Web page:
Today we will run through one way of estimating the intrinsic value of Arcosa, Inc. (NYSE:ACA) by taking the expected future cash flows and discounting them to today's value. One way to achieve this is by employing the Discounted Cash Flow (DCF) model. Models like these may appear beyond the comprehension of a lay person, but they're fairly easy to follow.
Remember though, that there are many ways to estimate a company's value, and a DCF is just one method. If you want to learn more about discounted cash flow, the rationale behind this calculation can be read in detail in the Simply Wall St analysis model.
Crunching the numbers
We use what is known as a 2-stage model, which simply means we have two different periods of growth rates for the company's cash flows. Generally the first stage is higher growth, and the second stage is a lower growth phase. To start off with, we need to estimate the next ten years of cash flows. Where possible we use analyst estimates, but when these aren't available we extrapolate the previous free cash flow (FCF) from the last estimate or reported value. We assume companies with shrinking free cash flow will slow their rate of shrinkage, and that companies with growing free cash flow will see their growth rate slow, over this period. We do this to reflect that growth tends to slow more in the early years than it does in later years.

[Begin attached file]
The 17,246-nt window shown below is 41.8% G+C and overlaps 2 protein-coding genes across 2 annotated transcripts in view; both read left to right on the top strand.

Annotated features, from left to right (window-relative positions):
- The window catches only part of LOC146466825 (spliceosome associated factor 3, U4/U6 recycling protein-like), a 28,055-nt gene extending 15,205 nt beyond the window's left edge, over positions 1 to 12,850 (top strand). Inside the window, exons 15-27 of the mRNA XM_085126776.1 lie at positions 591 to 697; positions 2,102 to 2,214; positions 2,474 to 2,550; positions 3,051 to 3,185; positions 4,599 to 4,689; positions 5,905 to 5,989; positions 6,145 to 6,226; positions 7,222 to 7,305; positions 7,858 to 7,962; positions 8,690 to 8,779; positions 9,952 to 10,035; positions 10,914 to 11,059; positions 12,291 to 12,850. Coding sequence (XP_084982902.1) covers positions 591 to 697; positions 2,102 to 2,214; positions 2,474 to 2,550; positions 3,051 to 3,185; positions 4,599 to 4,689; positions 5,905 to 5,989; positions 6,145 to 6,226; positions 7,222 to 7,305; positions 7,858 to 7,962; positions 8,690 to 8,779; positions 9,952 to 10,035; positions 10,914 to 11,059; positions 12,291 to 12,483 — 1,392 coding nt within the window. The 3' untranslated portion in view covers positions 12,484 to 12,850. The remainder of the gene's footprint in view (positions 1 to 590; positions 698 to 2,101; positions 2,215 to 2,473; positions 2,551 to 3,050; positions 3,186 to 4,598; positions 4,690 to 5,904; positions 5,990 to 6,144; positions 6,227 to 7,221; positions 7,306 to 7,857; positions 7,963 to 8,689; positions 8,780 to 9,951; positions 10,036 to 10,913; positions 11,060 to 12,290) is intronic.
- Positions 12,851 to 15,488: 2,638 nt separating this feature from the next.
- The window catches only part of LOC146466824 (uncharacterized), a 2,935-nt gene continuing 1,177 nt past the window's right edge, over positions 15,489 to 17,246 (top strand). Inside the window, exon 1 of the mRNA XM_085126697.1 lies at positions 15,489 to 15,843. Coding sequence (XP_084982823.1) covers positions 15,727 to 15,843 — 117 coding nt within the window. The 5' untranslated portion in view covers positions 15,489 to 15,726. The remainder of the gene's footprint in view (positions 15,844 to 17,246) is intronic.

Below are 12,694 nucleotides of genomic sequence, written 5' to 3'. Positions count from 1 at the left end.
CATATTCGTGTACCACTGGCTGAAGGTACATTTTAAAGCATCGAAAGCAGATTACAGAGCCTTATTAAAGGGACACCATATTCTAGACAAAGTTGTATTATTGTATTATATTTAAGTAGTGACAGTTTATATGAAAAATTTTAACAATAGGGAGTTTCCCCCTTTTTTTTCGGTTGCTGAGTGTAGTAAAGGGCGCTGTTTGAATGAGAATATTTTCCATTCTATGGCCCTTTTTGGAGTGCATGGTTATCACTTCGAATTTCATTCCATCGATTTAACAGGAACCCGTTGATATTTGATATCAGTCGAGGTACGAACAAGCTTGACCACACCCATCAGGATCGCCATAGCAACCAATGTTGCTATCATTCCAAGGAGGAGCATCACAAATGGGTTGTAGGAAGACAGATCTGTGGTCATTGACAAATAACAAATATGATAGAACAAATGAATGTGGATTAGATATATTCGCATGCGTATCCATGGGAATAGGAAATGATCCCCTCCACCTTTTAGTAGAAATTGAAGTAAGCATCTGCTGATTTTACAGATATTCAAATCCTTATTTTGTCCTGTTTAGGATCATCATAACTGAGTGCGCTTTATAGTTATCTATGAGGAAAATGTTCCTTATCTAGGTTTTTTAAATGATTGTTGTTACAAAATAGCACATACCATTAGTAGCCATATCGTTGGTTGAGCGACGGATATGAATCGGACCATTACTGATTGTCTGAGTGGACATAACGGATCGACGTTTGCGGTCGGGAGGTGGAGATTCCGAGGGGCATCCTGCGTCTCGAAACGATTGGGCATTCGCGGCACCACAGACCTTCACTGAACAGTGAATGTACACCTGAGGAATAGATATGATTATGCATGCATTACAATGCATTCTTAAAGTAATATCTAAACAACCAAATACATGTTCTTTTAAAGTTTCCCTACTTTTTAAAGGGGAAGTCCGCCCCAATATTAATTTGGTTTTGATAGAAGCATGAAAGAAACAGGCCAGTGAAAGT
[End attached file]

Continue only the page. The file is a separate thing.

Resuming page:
A DCF is all about the idea that a dollar in the future is less valuable than a dollar today, so we need to discount the sum of these future cash flows to arrive at a present value estimate:
10-year free cash flow (FCF) estimate
|Levered FCF ($, Millions)||US$120.6m||US$159.5m||US$177.0m||US$208.0m||US$230.8m||US$249.9m||US$265.8m||US$279.2m||US$290.7m||US$300.8m|
|Growth Rate Estimate Source||Analyst x3||Analyst x2||Analyst x1||Analyst x1||Est @ 10.97%||Est @ 8.26%||Est @ 6.37%||Est @ 5.05%||Est @ 4.12%||Est @ 3.47%|
|Present Value ($, Millions) Discounted @ 7.2%||US$113||US$139||US$144||US$157||US$163||US$164||US$163||US$160||US$155||US$150|
("Est" = FCF growth rate estimated by Simply Wall St)
Present Value of 10-year Cash Flow (PVCF) = US$1.5b
After calculating the present value of future cash flows in the initial 10-year period, we need to calculate the Terminal Value, which accounts for all future cash flows beyond the first stage. For a number of reasons a very conservative growth rate is used that cannot exceed that of a country's GDP growth. In this case we have used the 5-year average of the 10-year government bond yield (2.0%) to estimate future growth. In the same way as with the 10-year 'growth' period, we discount future cash flows to today's value, using a cost of equity of 7.2%.
Terminal Value (TV)= FCF2031 × (1 + g) ÷ (r – g) = US$301m× (1 + 2.0%) ÷ (7.2%– 2.0%) = US$5.8b
Present Value of Terminal Value (PVTV)= TV / (1 + r)10= US$5.8b÷ ( 1 + 7.2%)10= US$2.9b